Tasu (T2C) and her kids
Known to researchers as T2C, this Bigg's (Transient) killer whale mother of four comes from a matriline of whales who have been seen in these waters for decades. Though they often spend their time around Campbell River, BC, we saw them in 2017 more often in the San Juan Islands than previous years. We've already seen them quite a bit around San Juan Island on our whale watching tours in 2018, including multiple sightings this week. They are one of our favorite families of orcas because of their storied past and their visible display of the deep family bonds common in killer whales.
T2C, born in 1989, travels with her four offspring. Her oldest son, T2C1 (Rocky) was born in 2002, T2C2 (Tumbo) was born in 2005 (more on him below), T2C3 (Lucy) was born in 2011, and T2C4 was first seen in early 2017.
A Unique Family of Whales
The T2s are a matriline left broken by an era when killer whales were captured in the waters of the San Juan Islands and Salish Sea. The T2s surviving members have persisted in spite of that history.
In the 1960s and 1970s the orcas of the Salish Sea were targeted by many who wanted to capture and sell them to marine parks throughout the world. The T2 matriline was one of those families affected.
One thing that set the family apart was the presence of a “white whale”. This individual, T4 (later to be named “Chimo”) was a female suffering from Chédiak–Higashi syndrome, which caused her leucism and also left her with a compromised immune system. She was captured and displayed at Sealand of the Pacific for two years before she died.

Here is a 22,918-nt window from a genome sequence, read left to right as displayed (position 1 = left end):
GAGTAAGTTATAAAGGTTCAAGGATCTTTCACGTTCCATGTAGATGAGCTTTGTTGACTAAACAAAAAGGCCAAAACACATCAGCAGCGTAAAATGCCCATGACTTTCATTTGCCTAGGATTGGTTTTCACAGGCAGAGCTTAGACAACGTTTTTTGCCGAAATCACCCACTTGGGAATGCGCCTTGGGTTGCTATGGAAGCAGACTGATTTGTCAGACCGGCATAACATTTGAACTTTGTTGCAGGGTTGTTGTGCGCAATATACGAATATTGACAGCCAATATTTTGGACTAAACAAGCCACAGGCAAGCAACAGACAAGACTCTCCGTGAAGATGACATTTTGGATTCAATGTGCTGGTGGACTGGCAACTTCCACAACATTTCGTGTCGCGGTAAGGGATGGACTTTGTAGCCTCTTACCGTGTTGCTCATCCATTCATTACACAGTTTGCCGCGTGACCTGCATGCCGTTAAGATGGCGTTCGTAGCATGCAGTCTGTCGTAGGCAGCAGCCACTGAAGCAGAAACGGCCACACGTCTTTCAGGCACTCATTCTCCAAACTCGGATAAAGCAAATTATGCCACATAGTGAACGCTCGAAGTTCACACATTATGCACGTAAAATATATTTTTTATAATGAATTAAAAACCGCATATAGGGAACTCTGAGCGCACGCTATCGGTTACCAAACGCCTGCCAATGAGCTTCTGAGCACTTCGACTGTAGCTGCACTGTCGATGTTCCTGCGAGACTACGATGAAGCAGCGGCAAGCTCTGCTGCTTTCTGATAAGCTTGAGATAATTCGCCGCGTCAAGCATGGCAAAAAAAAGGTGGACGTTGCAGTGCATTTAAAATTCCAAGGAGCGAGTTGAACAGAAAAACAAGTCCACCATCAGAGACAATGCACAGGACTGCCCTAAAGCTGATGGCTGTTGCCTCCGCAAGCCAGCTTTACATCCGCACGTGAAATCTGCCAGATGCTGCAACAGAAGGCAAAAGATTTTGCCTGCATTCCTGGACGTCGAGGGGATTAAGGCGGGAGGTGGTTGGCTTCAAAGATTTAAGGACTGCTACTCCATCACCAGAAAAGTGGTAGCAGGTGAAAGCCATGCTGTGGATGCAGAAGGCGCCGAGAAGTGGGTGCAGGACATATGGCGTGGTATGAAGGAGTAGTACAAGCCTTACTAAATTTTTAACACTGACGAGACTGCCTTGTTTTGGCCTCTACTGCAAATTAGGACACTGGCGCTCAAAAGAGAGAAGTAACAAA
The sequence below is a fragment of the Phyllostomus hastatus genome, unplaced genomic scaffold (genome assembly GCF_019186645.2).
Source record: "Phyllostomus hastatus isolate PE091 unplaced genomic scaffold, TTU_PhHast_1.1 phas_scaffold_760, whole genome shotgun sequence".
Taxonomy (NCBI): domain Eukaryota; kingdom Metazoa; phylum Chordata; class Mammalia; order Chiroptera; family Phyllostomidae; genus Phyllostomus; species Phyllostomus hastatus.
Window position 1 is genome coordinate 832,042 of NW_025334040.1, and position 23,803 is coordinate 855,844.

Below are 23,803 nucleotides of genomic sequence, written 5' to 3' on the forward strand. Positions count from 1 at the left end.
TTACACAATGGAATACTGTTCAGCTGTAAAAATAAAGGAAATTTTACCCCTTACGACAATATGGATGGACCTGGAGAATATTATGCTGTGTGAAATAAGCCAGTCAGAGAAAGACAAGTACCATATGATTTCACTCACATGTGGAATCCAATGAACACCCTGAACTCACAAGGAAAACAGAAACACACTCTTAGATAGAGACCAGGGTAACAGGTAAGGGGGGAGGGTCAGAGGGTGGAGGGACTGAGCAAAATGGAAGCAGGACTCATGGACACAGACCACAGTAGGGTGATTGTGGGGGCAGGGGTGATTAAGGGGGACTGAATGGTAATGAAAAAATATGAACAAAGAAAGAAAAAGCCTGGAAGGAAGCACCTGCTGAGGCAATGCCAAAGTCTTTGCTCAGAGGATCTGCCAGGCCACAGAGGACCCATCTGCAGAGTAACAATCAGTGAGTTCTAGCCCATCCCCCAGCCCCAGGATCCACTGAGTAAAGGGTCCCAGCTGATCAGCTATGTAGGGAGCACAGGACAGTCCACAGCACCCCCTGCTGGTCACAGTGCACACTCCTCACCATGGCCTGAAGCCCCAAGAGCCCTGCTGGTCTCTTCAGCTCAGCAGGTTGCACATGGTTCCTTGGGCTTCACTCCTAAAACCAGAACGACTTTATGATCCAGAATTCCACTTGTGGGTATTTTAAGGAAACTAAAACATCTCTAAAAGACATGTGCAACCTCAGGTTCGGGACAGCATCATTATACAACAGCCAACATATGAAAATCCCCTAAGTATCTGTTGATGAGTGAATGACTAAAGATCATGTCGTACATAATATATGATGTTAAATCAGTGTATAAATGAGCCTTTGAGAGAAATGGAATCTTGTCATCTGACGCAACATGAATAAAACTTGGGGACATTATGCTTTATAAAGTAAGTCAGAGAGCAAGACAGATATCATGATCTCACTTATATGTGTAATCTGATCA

T2, mother to T2C, was also captured but eventually managed to escape alongside T1 “Charlie Chin” when someone sunk the net nearly seven months after they had originally been captured.
T2, known as “Florencia”, would have three more calves after escaping from the net pen— T2A “Bajo”, T2B “Pedder”, and T2C “Tasu”. T2 disappeared in 2009.
T2B and T2C still survive to this day though they do not travel together. T2B is usually seen with one of two unrelated Bigg's orca family groups.
T2C2 (Tumbo) — A Whale with a Will to Live
Often times this orca family of five, upon first inspection, will appear to be a family of four. That’s because one of their members, T2C2 “Tumbo” often lags behind his family, sometimes by as much as a mile. The 12 year-old suffers from scoliosis and is slower than the rest of his family.
The condition could possibly leave him less successful at hunting but his family doesn’t let him go hungry. When they make a kill they often wait for him to catch up and share their meal with him. It’s a testament to their bond and compassion that he has survived as long as he has.
This bond is quite visible almost every time we encounter the T2Cs on our whale watching tours. We often see the rest of the family stop and wait for T2C2, or sometimes one or all of the orcas in the family will go back to be with him as they travel.
On one of our whale watch trips in 2017, we were able to hear T2C2 vocalizing with his family as they traveled ahead of him. You can listen his vocals we recorded on our hydrophone by clicking play below:
We saw the T2Cs on our whale watching tour again today. It was incredible to see their deep social bonds and family relationships on display as T2C2, Tumbo, waited at the surface, completely still, as his family hunted harbor seals. Once the hunting was over, the family swam over to waiting Tumbo to bring him food before they all traveled on together.
We always look forward to seeing the T2Cs and sharing their story with our guests. If you'd like to join us, contact us by phone at 360-378-7996 or email us at firstname.lastname@example.org . We have whale watching tours departing daily from 2 locations on San Juan Island: downtown Friday Harbor, next to the ferry landing, and from Snug Harbor Resort on the west side of San Juan Island.